Is Isla Vista Losing Its Mojo?


Desmond Wilder

Ambling through Isla Vista on a mission to find Steve’s apartment for more tequila-salt-and-lime shots, my friends and I observed how much the scene had changed since our freshman debut. On that night we were disappointed by closed doors and quiet streets. Isla Vista seemed a fallen empire, a ghost town, a sham.

In regards to trends, this one is the lamest.

IV, known as California’s “party central,” is on the dip. Now when people call UCSB a party school, I chuckle nervously and change the subject. With police crackdowns and debilitating ordinances, our IV party life is either dying, maturing, or transforming into furtive living room parties and massive “freshmen traps” whose purpose is to attract inexperienced freshmen to Del Playa Drive.

Since IV hits the refresh button every four years, most don’t remember the glorious decades that established IV’s status quo. Few commemorate our collegian ancestors, like the angry mob that burned down a Bank of America in 1970, or the brave souls who erected the infamous IV Halloween. Now with all of the curfews, beach-drinking prohibitions, “no tolerance” policies, noise and host ordinances, and IV Foot Patrol cyclists, we party with our heads low and our cups down.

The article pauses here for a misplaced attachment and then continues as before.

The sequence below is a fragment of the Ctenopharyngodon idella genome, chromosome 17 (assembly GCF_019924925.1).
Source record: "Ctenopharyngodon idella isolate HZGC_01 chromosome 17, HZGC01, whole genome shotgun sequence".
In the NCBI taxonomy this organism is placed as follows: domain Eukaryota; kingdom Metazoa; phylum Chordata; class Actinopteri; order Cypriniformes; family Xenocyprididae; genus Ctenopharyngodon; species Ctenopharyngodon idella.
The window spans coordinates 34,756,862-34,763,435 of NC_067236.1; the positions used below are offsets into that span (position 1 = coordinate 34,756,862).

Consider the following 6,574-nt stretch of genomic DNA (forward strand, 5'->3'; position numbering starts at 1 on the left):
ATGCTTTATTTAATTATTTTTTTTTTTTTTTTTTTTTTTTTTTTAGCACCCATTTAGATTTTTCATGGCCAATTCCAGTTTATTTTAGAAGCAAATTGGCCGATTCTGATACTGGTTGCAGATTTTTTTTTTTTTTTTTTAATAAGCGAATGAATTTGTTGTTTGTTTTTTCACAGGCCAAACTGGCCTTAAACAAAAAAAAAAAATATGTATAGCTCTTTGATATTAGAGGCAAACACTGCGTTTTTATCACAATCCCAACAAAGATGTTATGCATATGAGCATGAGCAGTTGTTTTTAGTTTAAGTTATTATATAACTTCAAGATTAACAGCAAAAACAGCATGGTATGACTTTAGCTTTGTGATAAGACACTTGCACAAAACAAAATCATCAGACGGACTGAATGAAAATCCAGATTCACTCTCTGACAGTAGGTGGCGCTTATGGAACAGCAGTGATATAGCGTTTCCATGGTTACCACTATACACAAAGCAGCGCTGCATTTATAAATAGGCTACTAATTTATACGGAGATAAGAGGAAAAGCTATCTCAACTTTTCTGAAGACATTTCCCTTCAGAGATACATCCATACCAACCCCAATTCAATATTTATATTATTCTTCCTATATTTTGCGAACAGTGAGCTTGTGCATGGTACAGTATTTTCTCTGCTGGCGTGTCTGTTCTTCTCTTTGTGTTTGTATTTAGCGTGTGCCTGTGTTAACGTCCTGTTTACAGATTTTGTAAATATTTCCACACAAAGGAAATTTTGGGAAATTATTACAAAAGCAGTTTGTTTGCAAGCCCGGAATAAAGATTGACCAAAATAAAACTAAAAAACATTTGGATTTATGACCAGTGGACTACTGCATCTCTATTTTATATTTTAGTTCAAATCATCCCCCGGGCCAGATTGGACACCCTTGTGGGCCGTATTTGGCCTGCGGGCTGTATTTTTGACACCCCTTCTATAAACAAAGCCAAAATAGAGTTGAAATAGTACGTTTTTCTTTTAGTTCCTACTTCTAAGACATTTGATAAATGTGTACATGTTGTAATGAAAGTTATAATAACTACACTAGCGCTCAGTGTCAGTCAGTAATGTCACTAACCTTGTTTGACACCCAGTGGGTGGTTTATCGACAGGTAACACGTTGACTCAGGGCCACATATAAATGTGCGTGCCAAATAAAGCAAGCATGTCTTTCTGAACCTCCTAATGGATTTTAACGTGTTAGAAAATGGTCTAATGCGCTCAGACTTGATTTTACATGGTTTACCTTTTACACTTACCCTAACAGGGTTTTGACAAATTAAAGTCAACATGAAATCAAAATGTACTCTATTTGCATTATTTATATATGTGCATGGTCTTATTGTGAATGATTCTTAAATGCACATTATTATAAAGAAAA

“Isla Vista as a lame party location is drastic falsity. IV still parties and parties hard,” said Summer Galante, UCSB fourth-year Comparative Literature major. “The difference is now we have to find a legitimate reason for such belligerence.”

With the dismal economy and higher tuition and rent fees, our tighter budgets have halted frivolous spending habits. Gone are the days when you could get free alcohol from complete strangers.

“Long story short, I don’t think IV is having a ‘losing streak.’ I just think everyone around us is having a ‘growing-up streak,” said UCSB fourth-year Geography major Maddie Brown.

Perhaps Isla Vista isn’t suffering an alcoholic drought as much as a binge-tinted evolution. IV’s party scene still keeps its game face on, even if most of the doors on Del Playa have closed themselves to the public.

“I personally don’t think Isla Vista is losing it, but it’s definitely changing,” said Eric Gungon, Manager of Santa Barbara Party Scene. “There’re less house parties with alcohol for everyone. Now there are more super huge parties and smaller private parties. The Greek system has also grown to be a bigger part of IV.”

Isla Vista is no longer one communal party where you could go to many houses and rage with anybody. Now we’re seeing a feudal Isla Vista party scene develop, with a few ceremonial gatherings on Del Playa, aristocratic parties in the Greek system, and living room parties among friends. There’s no longer a middle class of mass party.

Whether this means you’ll have to search harder for parties to crash on a Friday night—or just get used to the smaller, more personal gatherings—the decision is up to the partier.

Illustration By: Katie Napier